It seems no matter where you look these days, there’s bad news about the US economy. Does that extend to the budding green collar jobs market as well? Yes and no. I spoke to Nick Ellis, Managing Partner at Bright Green Talent, a US/UK based recruiting agency with a focus on green jobs, and a commitment to walking the talk within their own company as well. Ellis was frank, encouraging, and insightful.
Well then, what does the green collar jobs market look like?
From where Ellis sits, there is an enormous demand on the client side (those looking to hire) and there is a shortage of green collar job candidates. Really? Yes, and that includes an intriguing factor: Many of the client companies have set their expectations so high, who they’re seeking doesn’t exist. An example Nick gave is asking that the candidate have 5 years experience with LEED certification. Many people may have tremendous experience in techniques and knowledge that falls within the green building realm, but LEED is fairly new, most don’t have that much experience with LEED specifically yet.
How to remedy this? Bright Green Talent works with clients to give them a more realistic, broader perspective of who might fit what they’re seeking. On the job seeker side, they take time to coach their clients how to craft an effective story and resumé. This a recipe for both parties being much happier with an eventual hire.
But what of this limping economy, it has to have some effect on green collar job prospects, right?
Yes, and in a different way than you might expect: Ellis says that the credit crisis has resulted in larger, blue chip/Fortune 500 companies scaling back their green efforts, focusing more on their core business. However, this has provided an opening to smaller, innovative companies to have a bigger pool of talent interested in working for them, when they may have headed straight for the bigger, more obvious targets.
Ellis gave the example of Intel recently reporting average, rather then stellar earnings, and how an engineer from there could perhaps see the strong viability and interest in cleantech companies, and decide to bring their talent there instead.
So cleantech is hot now, but what about the future, the longevity of this excitement?
Ellis sees a fair amount of consolidation happening, largely driven by VC trends. For example, silicon is in short supply, and for solar energy companies that were able to place advance orders 3 years ago, they’re able to float this tight time. Those that have not are finding themselves either without supplies or spending much more than they anticipated. They go to VCs looking for additional funding, and find them more risk averse, choosing to give money to more established solar companies, and perhaps to less established, towards being merged with another more solvent player.
The upcoming US presidential election will also shift the clean energy landscape as well in terms of government subsidies, Ellis predicts. There has been a lot of emphasis on biofuels, but at this point they are proving problematic, in terms of the use of food crops to make them. Ellis thinks subsidies may shift to Wind power, as it is starting to prove itself viable. I would agree, as it becomes more efficient with less wind needed, resulting in a less intrusive execution, it will more likely be accepted by a larger number of communities. And the production of wind turbines is frequently much less toxic than solar panels.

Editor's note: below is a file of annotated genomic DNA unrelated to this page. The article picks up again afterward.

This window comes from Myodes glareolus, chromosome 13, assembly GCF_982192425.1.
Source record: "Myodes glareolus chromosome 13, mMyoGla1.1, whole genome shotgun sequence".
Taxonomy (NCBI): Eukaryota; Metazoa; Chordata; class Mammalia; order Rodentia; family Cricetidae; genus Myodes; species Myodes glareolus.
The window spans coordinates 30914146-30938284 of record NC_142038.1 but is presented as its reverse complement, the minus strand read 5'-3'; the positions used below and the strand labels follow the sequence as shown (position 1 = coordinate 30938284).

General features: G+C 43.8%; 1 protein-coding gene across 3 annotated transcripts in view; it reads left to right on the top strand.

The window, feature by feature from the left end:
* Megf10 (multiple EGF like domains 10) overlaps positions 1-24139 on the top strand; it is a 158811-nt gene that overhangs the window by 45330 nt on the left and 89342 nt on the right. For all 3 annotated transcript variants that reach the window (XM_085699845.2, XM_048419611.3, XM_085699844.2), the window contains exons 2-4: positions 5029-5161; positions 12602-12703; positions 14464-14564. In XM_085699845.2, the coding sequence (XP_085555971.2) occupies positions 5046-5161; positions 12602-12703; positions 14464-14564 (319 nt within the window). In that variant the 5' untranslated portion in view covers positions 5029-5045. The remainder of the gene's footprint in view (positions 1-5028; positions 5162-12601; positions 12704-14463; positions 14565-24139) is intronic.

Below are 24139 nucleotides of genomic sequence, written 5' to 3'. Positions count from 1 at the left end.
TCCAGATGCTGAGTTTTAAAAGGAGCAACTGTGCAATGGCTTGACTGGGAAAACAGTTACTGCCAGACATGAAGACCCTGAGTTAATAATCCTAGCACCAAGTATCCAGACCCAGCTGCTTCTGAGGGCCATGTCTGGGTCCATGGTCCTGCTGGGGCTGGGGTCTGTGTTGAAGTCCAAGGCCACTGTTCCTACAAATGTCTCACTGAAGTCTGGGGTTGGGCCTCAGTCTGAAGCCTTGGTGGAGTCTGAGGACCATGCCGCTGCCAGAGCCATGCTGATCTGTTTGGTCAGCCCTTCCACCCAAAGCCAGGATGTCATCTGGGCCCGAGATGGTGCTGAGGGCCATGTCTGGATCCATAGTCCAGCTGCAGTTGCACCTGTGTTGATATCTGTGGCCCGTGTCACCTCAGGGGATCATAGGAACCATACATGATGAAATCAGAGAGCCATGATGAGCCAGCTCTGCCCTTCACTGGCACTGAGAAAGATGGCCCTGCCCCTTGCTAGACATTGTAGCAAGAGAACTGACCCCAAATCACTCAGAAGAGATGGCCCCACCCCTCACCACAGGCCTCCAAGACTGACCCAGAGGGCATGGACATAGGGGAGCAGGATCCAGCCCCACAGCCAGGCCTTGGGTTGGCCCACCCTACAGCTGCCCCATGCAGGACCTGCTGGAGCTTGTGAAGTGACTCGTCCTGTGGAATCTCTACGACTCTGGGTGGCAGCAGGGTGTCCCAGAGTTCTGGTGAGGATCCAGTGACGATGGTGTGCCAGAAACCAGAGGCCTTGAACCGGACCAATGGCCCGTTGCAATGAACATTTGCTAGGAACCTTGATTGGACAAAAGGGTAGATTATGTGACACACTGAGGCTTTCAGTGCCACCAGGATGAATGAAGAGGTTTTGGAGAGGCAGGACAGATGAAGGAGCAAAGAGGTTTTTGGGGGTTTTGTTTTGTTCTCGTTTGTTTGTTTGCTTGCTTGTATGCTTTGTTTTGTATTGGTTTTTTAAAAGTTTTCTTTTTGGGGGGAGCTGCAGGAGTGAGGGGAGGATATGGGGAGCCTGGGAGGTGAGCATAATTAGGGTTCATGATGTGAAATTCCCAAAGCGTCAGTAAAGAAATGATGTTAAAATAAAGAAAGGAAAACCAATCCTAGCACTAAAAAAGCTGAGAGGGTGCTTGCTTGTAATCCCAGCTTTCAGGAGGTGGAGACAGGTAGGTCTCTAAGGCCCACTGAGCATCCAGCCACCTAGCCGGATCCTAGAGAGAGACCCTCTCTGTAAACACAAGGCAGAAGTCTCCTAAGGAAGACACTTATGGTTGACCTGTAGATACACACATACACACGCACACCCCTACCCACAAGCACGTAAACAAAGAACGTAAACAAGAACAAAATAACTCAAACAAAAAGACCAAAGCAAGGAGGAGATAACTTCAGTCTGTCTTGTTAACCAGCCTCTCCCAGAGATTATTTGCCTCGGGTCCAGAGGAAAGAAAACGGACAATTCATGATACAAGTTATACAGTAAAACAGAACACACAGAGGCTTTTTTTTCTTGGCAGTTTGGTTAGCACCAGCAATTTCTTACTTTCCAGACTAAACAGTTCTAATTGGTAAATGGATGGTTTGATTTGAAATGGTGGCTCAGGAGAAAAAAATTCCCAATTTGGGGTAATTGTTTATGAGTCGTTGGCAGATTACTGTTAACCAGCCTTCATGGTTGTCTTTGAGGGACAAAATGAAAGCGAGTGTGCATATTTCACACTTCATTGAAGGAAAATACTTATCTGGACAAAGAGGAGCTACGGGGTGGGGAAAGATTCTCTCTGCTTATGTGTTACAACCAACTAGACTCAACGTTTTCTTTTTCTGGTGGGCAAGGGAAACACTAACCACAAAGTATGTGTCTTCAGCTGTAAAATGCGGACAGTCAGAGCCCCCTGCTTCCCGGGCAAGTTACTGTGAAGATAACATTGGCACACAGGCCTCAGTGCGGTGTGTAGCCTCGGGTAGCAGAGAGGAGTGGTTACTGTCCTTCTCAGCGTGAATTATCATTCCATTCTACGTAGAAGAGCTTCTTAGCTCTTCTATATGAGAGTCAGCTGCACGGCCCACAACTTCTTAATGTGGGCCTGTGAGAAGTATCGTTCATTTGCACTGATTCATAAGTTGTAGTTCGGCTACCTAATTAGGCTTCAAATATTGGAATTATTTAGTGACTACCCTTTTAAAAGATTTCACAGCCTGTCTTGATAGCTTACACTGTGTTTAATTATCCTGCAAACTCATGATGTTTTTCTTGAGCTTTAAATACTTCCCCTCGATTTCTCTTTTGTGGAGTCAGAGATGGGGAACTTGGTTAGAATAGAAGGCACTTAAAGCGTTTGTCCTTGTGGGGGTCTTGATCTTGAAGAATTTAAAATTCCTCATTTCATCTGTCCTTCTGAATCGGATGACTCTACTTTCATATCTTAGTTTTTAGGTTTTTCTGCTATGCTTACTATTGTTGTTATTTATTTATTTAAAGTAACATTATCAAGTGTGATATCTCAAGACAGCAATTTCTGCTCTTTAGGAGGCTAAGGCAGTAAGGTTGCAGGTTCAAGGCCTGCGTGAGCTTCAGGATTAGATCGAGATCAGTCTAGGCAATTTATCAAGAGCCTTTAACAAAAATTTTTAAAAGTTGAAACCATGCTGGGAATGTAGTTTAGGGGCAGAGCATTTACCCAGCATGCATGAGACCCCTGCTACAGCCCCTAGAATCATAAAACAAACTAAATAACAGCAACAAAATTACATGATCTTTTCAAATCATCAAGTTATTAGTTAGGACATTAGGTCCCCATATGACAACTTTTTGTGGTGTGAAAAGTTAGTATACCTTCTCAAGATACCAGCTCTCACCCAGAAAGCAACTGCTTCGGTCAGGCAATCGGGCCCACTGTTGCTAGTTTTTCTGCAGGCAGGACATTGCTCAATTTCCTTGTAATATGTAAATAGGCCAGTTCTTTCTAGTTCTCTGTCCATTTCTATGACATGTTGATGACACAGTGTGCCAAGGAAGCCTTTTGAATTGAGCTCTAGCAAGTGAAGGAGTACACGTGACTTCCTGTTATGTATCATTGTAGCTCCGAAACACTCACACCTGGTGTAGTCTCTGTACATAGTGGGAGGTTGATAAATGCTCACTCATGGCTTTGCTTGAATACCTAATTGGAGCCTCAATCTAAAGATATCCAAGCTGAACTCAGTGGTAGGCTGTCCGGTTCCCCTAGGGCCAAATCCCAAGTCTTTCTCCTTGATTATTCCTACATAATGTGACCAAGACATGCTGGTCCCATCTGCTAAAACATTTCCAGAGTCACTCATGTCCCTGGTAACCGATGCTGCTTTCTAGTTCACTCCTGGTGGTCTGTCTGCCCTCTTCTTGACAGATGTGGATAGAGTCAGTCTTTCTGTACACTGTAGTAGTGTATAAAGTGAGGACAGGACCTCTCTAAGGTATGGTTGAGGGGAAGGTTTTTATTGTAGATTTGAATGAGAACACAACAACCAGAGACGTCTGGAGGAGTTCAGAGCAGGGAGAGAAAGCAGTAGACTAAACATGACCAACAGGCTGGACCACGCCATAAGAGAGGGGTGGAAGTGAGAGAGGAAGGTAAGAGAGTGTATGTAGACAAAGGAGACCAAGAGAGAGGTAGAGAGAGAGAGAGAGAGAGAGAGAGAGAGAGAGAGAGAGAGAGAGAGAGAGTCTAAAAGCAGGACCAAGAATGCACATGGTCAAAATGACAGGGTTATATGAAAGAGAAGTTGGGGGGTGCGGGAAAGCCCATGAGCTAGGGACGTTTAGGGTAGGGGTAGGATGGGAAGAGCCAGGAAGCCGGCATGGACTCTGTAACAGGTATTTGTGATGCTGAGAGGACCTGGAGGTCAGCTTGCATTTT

Not all (green) recruiting agencies are the same.
But what of Bright Green Talent? What makes them different from the scores of recruiting agencies out there, and those that profess to be green focused? A lot. Ellis, who shepherded the January 08 opening of the San Francisco office of BGT, came from an investment banking background, and he’s parlayed the “white glove” customer service standards to this company. Their orientation, both with clients and candidates is of an ongoing relationship, rather than find a hire, than disappear in search of new commissions.
They also choose to be highly transparent in their interactions, rather then with guarded secrecy. The clients know what BG is doing, who the talent pool is, and the talent pool isn’t subjected to an under the gun, “We’ve got a job, do you want it or not?!” mentality. Sudden opportunities yes, but placement despite ill fit, no. The emphasis is less on quantity but quality of placement, so that companies that are just beginning to commit to being greener don’t feel burned by having talent sent to them that doesn’t fit, therefore sabotaging their and others future enthusiasm for going and hiring green.
Finally, BGT as a business is no mere trend rider, seeking to make a huge profit quickly then sell. Their aim is to grow big, but in a slow, steady manner, on a solid foundation of strong ethics and green internal practices. This includes hosting their site completely via renewable energy. Not mere energy credits/offsets. And they want to engage the broader world via their internal activities like their Green Olympics. Though slightly tongue in cheek, this competition among and between their London and SF offices, rolling out on Youtube as episodic videos, will serve as a springboard to talk about the environmental impact/possibilities that the Beijing Olympics holds.
The future does appear bright green. What do you want to do with your career?
Readers: What’s been your experience been looking for/hiring for/creating your own green collar jobs? Where have you found help and resources to better be able to do this?
Additional reading on the green jobs and the economy:
Stagflation: Green Businesses Preserve More Green when the Going Gets Tough ~ Ecopreneurist
Green Collar Jobs Defined ~ Ecopreneurist
Social Networking and Online Marketing for the Ecopreneur ~ Ecopreneurist